Ⅱ-3: N₂O recycling by N₂O fixing bacteria and iron-reducing bacteria
Recently, we isolated the iron-reducing bacteria from paddy soil, which harbors the potential not only to reduce N₂O but also to convert into organic nitrogen, i.e., to fix N₂O. In this project, we verify the N₂O fixation activity of iron-reducing bacteria and develop basic technology to enhance their N₂O activity in soils. In addition, we work on researches to elucidate the dynamics of N₂O-fixing iron-reducing bacteria in soils based on microcosmic experiments and global trends for diversity of N₂O-fixing microbiome in soils by analyzing soil metagenomic data around the world.
02 Construction of the rhizosphere cultivation system for designing and evaluating the soil ecosystem for N₂O recycling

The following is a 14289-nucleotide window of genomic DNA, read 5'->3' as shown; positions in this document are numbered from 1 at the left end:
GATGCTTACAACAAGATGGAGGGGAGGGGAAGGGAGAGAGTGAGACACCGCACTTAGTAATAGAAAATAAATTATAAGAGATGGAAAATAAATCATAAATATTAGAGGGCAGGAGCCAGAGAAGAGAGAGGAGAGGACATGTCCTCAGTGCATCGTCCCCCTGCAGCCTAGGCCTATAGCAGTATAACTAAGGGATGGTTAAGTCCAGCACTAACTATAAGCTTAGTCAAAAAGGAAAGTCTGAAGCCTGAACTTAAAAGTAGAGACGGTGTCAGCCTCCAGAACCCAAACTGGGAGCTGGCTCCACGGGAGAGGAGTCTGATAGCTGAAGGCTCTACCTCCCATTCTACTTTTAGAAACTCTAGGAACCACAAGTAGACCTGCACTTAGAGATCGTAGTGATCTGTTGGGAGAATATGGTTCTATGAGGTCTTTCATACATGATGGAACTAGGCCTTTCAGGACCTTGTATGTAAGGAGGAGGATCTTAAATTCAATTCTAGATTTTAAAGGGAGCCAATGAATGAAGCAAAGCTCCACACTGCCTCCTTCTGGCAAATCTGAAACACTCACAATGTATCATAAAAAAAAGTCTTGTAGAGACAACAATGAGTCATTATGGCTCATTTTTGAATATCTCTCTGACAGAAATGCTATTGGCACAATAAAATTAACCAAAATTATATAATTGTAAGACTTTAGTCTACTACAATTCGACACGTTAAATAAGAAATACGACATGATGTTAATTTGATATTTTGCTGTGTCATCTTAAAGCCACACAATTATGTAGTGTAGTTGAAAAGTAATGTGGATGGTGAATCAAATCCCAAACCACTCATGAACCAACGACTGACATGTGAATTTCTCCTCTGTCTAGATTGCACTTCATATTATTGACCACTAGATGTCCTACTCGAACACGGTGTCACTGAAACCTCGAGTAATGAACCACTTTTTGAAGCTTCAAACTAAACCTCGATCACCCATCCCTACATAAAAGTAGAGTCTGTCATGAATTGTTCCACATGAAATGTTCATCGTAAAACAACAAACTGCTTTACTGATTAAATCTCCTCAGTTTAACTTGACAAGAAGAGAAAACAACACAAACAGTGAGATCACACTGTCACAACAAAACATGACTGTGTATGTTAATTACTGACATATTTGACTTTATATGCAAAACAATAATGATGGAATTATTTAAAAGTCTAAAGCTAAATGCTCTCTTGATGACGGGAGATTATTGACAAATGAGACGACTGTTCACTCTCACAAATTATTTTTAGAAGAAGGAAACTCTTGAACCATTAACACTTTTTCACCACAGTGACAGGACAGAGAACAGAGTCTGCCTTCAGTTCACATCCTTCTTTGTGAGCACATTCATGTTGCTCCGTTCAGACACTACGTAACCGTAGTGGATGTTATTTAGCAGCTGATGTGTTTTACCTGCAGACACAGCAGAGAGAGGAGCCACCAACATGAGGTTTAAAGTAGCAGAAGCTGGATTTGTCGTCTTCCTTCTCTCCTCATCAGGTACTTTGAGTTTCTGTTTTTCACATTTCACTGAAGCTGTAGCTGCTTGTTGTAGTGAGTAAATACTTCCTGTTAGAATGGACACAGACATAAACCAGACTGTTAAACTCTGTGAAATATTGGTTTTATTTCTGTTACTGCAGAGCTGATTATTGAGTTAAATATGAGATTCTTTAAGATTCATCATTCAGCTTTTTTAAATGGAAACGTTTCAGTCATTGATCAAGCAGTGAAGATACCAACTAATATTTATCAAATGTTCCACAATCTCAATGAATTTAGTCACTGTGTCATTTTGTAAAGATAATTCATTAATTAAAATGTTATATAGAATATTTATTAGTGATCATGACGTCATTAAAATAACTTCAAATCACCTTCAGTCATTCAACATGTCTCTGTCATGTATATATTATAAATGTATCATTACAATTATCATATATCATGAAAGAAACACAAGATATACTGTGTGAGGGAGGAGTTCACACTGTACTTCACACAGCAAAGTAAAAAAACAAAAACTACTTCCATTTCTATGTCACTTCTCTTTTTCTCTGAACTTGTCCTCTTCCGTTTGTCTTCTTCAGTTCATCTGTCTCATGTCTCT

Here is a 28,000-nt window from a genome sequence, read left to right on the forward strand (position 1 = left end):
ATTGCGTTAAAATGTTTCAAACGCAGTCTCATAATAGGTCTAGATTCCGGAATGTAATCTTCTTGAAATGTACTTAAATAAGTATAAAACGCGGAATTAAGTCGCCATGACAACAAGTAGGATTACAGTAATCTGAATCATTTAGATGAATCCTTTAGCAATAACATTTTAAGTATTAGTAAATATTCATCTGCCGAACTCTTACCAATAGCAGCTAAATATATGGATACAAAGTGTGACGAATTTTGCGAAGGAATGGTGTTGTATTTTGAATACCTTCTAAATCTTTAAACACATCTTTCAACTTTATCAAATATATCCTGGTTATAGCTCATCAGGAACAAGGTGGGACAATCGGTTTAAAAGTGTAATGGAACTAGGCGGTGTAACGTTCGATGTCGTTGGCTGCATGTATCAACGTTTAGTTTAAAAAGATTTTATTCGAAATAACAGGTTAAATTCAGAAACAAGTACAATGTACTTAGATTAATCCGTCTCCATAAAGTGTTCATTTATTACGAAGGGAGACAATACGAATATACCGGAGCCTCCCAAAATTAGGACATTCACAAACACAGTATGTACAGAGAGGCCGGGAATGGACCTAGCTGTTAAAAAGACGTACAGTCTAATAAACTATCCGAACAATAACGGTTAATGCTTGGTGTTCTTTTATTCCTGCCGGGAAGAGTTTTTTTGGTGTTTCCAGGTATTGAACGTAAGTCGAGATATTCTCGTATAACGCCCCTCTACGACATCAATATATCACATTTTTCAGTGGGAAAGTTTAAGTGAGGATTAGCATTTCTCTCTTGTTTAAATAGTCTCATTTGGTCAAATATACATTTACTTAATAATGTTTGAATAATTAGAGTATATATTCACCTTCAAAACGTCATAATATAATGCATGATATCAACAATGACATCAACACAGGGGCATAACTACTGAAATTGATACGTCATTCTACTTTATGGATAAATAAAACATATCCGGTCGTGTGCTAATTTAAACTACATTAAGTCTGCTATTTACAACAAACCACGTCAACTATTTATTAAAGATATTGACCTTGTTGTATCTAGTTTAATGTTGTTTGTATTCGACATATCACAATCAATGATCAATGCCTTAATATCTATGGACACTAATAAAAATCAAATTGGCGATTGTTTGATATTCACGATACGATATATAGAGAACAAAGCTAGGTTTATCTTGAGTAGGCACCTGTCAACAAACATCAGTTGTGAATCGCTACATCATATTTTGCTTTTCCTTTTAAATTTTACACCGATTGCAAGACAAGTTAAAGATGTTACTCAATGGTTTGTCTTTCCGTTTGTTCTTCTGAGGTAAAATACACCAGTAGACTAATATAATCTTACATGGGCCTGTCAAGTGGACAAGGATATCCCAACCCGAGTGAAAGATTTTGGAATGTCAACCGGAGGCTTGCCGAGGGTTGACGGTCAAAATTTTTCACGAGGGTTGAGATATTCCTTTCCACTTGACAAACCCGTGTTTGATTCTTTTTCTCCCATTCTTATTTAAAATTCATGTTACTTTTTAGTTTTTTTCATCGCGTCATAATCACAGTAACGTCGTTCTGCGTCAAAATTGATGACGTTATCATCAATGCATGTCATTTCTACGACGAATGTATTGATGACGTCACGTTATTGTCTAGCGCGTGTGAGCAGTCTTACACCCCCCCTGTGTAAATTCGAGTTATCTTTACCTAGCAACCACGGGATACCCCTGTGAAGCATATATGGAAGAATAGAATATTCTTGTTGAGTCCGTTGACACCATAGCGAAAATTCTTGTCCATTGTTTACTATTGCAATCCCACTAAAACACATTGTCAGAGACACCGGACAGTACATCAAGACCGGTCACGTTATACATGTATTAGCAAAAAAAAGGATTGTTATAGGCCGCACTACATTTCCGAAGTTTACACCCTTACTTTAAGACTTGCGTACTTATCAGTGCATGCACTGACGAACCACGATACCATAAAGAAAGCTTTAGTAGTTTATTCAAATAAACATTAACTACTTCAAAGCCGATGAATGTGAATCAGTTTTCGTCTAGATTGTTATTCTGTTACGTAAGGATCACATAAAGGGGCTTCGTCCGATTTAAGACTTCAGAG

When we encounter something unknown, we try to “observe” it carefully. The well-known phrase “seeing is believing” is undoubtedly applicable to biology. Recent advances in various microscopic imaging techniques using state-of-the-art instruments have enabled novel insights into a wide range of biological processes. In our project aiming at “Cool Earth via Microbes in Agriculture”, there still exist many fundamental questions, for instance, where the N₂O-/CH₄-detoxifying microbes actually reside in the soil structure and how they colonize rhizosphere of plant roots. Revealing these key points under natural conditions should accelerate our project as well as the practical application of these microbes, and microscopy can help it a lot.
In the subject II-4, we will construct a rhizosphere environmental chamber system for in situ imaging analyses of plant-microbe interactions in the soil. The system that is able to reconstitute adequately natural soil ecosystems will be used to investigate, evaluate and optimize greenhouse gas mitigation by synthetic soil-microbe-plant interactions. “Seeing is believing, but sometimes the most real things in the world are the things we can't see (Chris Van Allsburg, The Polar Express)” UNDER THE DARK SOIL. We will make it VISIBLE!